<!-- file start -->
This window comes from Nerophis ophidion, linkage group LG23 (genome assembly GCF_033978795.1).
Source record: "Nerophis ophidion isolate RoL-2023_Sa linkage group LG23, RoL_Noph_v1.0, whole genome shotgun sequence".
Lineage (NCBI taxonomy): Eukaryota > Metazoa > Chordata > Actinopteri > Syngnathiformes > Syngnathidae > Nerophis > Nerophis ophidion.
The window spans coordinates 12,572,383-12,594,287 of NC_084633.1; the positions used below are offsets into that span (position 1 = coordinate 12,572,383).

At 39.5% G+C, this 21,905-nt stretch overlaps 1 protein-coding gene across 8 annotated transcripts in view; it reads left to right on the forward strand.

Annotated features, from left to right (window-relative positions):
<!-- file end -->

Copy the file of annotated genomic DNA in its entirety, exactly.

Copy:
This window comes from Nerophis ophidion, linkage group LG23 (genome assembly GCF_033978795.1).
Source record: "Nerophis ophidion isolate RoL-2023_Sa linkage group LG23, RoL_Noph_v1.0, whole genome shotgun sequence".
Lineage (NCBI taxonomy): Eukaryota > Metazoa > Chordata > Actinopteri > Syngnathiformes > Syngnathidae > Nerophis > Nerophis ophidion.
The window spans coordinates 12,572,383-12,594,287 of NC_084633.1; the positions used below are offsets into that span (position 1 = coordinate 12,572,383).

At 39.5% G+C, this 21,905-nt stretch overlaps 1 protein-coding gene across 8 annotated transcripts in view; it reads left to right on the forward strand.

Annotated features, from left to right (window-relative positions):